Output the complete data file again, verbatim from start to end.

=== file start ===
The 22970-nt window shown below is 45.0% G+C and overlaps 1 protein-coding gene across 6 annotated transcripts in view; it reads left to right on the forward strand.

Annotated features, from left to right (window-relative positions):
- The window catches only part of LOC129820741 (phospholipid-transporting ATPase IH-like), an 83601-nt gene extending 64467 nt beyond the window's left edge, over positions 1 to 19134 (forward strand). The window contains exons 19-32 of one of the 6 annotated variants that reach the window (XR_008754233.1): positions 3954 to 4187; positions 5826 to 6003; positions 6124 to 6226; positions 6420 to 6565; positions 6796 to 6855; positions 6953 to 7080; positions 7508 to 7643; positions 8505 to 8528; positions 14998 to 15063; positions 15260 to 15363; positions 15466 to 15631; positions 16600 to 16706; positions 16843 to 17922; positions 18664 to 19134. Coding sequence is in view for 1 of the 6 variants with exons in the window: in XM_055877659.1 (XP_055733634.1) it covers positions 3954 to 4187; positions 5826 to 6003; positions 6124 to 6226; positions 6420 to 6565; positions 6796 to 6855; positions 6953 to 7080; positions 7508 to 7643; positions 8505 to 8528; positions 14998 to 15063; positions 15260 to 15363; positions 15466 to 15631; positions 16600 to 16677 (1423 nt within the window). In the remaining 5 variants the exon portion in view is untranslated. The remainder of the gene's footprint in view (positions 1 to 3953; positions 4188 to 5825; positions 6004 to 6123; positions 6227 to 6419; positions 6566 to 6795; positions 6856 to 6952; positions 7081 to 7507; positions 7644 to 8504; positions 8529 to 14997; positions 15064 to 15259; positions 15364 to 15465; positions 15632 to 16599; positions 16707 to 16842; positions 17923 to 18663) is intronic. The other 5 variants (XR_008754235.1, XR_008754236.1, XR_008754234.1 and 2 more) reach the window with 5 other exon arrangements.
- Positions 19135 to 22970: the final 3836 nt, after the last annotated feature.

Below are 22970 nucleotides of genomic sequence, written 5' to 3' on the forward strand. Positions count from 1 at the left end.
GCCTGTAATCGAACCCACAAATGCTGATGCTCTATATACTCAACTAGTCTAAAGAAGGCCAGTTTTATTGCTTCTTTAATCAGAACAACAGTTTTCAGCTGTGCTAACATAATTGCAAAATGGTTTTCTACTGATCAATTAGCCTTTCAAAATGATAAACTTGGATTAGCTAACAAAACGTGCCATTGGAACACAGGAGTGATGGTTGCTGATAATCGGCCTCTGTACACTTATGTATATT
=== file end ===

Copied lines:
The 22970-nt window shown below is 45.0% G+C and overlaps 1 protein-coding gene across 6 annotated transcripts in view; it reads left to right on the forward strand.

Annotated features, from left to right (window-relative positions):
- The window catches only part of LOC129820741 (phospholipid-transporting ATPase IH-like), an 83601-nt gene extending 64467 nt beyond the window's left edge, over positions 1 to 19134 (forward strand). The window contains exons 19-32 of one of the 6 annotated variants that reach the window (XR_008754233.1): positions 3954 to 4187; positions 5826 to 6003; positions 6124 to 6226; positions 6420 to 6565; positions 6796 to 6855; positions 6953 to 7080; positions 7508 to 7643; positions 8505 to 8528; positions 14998 to 15063; positions 15260 to 15363; positions 15466 to 15631; positions 16600 to 16706; positions 16843 to 17922; positions 18664 to 19134. Coding sequence is in view for 1 of the 6 variants with exons in the window: in XM_055877659.1 (XP_055733634.1) it covers positions 3954 to 4187; positions 5826 to 6003; positions 6124 to 6226; positions 6420 to 6565; positions 6796 to 6855; positions 6953 to 7080; positions 7508 to 7643; positions 8505 to 8528; positions 14998 to 15063; positions 15260 to 15363; positions 15466 to 15631; positions 16600 to 16677 (1423 nt within the window). In the remaining 5 variants the exon portion in view is untranslated. The remainder of the gene's footprint in view (positions 1 to 3953; positions 4188 to 5825; positions 6004 to 6123; positions 6227 to 6419; positions 6566 to 6795; positions 6856 to 6952; positions 7081 to 7507; positions 7644 to 8504; positions 8529 to 14997; positions 15064 to 15259; positions 15364 to 15465; positions 15632 to 16599; positions 16707 to 16842; positions 17923 to 18663) is intronic. The other 5 variants (XR_008754235.1, XR_008754236.1, XR_008754234.1 and 2 more) reach the window with 5 other exon arrangements.
- Positions 19135 to 22970: the final 3836 nt, after the last annotated feature.

Below are 22970 nucleotides of genomic sequence, written 5' to 3' on the forward strand. Positions count from 1 at the left end.
GCCTGTAATCGAACCCACAAATGCTGATGCTCTATATACTCAACTAGTCTAAAGAAGGCCAGTTTTATTGCTTCTTTAATCAGAACAACAGTTTTCAGCTGTGCTAACATAATTGCAAAATGGTTTTCTACTGATCAATTAGCCTTTCAAAATGATAAACTTGGATTAGCTAACAAAACGTGCCATTGGAACACAGGAGTGATGGTTGCTGATAATCGGCCTCTGTACACTTATGTATATT